|Minister of Health Donville Inniss??|
Genuine public and private sector partnerships can only enhance the delivery of health care in Barbados and the emergence of facilities like the Warrens Health care Complex, Warrens, St. Michael, is a step towards achieving this objective.
Minister of Health Donville Inniss, speaking at the official launch of the ultra-modern facility last Friday, said it would be "myopic" to think otherwise since these private enterprises, at times, offered services that either complemented those in the public sector or were not offered at all in the public health care system.
The new complex will offer services ranging from a drive-thru pharmacy; clinics specialising in gastroenterology and oncology; diagnostic MRI Services; X-Rays as well as family medicine; urgent care; and occupational medicine.
Mr. Inniss explained that the health and wealth of a nation were inextricably linked, noting: "Therefore, improvements to our health care system will, no doubt, impact positively on our economic development and thus be beneficial to organisations and companies operating in such an environment. I dare say that it is a two-edged sword in operation. Whatever climate affects one area, will no doubt impact the other. Therefore, investing in health can only lead to an economically strong and viable business environment, healthier citizens and improved productivity…."
He added: "Along the path, we have decided to engage the private sector in the sustainable delivery of services to our residents. Some may argue that the Government has no right to develop partnerships with or have any influence over the private health care system. That, to my mind, is a myopic view that has no relevance in today’s world. The state cannot provide all services to all residents and, hence, it is my considered opinion that we must encourage the private sector to provide services which may or may not be provided in the public sector – without compromising service levels within the public sector."
Citing examples of such partnerships, the minister said the Queen Elizabeth Hospital (QEH), in recent times, had revisited its outsourced dialysis programme with the private sector with aims at improving service levels there.
In addition, he disclosed that the public health care system had also embraced tele-radiology with private enterprise to eliminate a backlog and to avoid a build-up of cases which, in turn, could only lead to improved patient care. Mr. Inniss said he believed that a contract for the provision of such services was "very recently" signed between the QEH and private enterprise.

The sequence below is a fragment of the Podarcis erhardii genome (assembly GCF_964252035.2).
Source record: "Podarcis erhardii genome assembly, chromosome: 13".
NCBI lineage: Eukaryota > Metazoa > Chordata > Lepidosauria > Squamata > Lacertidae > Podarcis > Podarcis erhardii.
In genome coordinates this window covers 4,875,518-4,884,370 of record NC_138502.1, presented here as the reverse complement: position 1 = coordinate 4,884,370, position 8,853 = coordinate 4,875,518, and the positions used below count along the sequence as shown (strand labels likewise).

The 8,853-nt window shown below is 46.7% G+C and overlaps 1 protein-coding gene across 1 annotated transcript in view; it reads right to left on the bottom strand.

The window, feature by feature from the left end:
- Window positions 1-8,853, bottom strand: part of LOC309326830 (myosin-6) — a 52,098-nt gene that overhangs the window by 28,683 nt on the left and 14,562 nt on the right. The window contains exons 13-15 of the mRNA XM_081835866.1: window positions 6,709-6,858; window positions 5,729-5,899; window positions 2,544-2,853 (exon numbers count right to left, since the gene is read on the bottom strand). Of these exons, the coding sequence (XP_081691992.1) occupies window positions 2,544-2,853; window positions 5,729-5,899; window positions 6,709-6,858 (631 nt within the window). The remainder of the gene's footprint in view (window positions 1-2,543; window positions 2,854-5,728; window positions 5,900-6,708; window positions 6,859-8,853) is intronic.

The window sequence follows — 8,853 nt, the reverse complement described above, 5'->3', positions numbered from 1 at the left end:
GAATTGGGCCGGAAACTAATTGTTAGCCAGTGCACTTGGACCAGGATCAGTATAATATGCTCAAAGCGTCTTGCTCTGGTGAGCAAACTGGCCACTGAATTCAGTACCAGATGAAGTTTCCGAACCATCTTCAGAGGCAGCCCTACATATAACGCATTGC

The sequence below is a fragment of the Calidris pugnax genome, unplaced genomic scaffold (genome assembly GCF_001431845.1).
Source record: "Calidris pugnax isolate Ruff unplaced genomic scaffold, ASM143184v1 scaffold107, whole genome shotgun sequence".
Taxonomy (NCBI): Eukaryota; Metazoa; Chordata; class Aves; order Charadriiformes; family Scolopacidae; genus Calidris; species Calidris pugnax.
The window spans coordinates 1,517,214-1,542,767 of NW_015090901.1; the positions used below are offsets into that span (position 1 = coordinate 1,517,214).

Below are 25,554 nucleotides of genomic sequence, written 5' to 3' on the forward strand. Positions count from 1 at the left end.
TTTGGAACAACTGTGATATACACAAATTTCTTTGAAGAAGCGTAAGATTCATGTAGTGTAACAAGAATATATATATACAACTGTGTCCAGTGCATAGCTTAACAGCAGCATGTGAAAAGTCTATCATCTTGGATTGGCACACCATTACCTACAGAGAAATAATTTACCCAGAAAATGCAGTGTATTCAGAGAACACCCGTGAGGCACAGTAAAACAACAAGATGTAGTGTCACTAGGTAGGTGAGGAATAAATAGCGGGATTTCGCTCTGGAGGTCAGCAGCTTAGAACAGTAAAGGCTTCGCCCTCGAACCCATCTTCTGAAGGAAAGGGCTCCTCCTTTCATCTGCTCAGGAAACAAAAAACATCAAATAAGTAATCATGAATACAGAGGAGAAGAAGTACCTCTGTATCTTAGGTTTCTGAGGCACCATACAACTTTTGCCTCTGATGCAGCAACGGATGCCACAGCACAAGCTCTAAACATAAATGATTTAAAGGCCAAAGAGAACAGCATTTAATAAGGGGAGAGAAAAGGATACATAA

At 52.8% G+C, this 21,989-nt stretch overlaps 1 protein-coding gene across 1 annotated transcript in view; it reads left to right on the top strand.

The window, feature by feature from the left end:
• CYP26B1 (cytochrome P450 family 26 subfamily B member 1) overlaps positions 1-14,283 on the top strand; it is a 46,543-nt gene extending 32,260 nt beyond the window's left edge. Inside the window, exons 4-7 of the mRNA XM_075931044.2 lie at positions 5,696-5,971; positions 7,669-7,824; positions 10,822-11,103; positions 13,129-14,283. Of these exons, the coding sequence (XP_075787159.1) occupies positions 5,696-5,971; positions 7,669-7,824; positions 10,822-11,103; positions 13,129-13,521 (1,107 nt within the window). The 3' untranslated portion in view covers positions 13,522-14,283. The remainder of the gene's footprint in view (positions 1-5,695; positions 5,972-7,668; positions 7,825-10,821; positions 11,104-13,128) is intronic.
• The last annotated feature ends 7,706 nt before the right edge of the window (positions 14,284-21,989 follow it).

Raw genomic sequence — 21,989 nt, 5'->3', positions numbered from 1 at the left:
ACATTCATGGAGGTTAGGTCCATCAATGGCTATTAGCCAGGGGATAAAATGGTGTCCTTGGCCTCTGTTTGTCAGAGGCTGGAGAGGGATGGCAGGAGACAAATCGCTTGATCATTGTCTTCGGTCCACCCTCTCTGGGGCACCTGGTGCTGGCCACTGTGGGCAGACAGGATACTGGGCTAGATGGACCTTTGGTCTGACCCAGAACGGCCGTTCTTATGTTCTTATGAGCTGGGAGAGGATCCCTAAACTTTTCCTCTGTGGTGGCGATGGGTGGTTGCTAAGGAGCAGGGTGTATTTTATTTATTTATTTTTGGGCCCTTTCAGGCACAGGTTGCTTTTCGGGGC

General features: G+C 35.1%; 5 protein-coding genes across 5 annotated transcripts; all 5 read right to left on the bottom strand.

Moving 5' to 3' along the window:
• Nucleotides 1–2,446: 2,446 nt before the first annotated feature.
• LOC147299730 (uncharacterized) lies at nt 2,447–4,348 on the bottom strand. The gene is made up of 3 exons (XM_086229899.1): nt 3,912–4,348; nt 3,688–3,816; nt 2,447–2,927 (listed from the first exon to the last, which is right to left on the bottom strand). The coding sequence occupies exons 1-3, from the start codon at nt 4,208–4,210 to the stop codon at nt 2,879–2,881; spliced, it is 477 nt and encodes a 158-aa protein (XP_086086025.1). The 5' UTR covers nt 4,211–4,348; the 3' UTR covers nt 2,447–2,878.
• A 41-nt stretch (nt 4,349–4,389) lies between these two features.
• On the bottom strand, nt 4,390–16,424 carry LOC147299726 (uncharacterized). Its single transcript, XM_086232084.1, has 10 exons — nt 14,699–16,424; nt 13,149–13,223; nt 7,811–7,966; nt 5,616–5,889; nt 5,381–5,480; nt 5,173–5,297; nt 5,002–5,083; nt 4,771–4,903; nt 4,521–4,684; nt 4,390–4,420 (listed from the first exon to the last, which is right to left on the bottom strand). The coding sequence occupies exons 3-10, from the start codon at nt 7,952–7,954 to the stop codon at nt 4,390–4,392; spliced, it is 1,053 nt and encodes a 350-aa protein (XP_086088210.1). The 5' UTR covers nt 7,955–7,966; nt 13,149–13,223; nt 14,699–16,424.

However, while the Health Minister welcomed private and public sector co-operation, he stressed Government had no intention of reducing access to essential care in state-owned facilities. He said it would continue to "adequately resource" state operations to meet the demands of the most vulnerable in society.
Mr. Inniss noted that at the primary care levels, his ministry had advanced discussions on the provision of improved diagnostic services "in our primary care department".?? He suggested that some of the services offered by the new Warrens Health care Complex should be utilised by some of the nearby polyclinics "to assist in a timely delivery of service to our public patients".
"All I ask in return is that your rates be fair and reasonable. We will not partner well if the attitude is one that Government can never go broke and, hence, we will pay whatever is charged," Mr. Inniss said.
He pointed out that the Ministry was not sitting idly by and watching the world pass by. Instead, he said, it had listened to those affected by the Ministry’s policies and programmes and had sought additional funding; pulled apart its operating system and placed itself in a position where it was well on its way to restoring the health care system to being one that works for the benefit of all.
Mr. Inniss stated the Warrens Health care Complex was timely since Warrens was a rapidly growing commercial area. He added the facility would have a full plate when approximately 2, 500 officers of the public service commence work in the area over the next few months.
He said the expansion of options for private patients would prevent costs from rising as in previous years, as well as cause them to decrease in some instances. In addition, he said that affordable rates in the private sector would eventually contain demands in the public sector.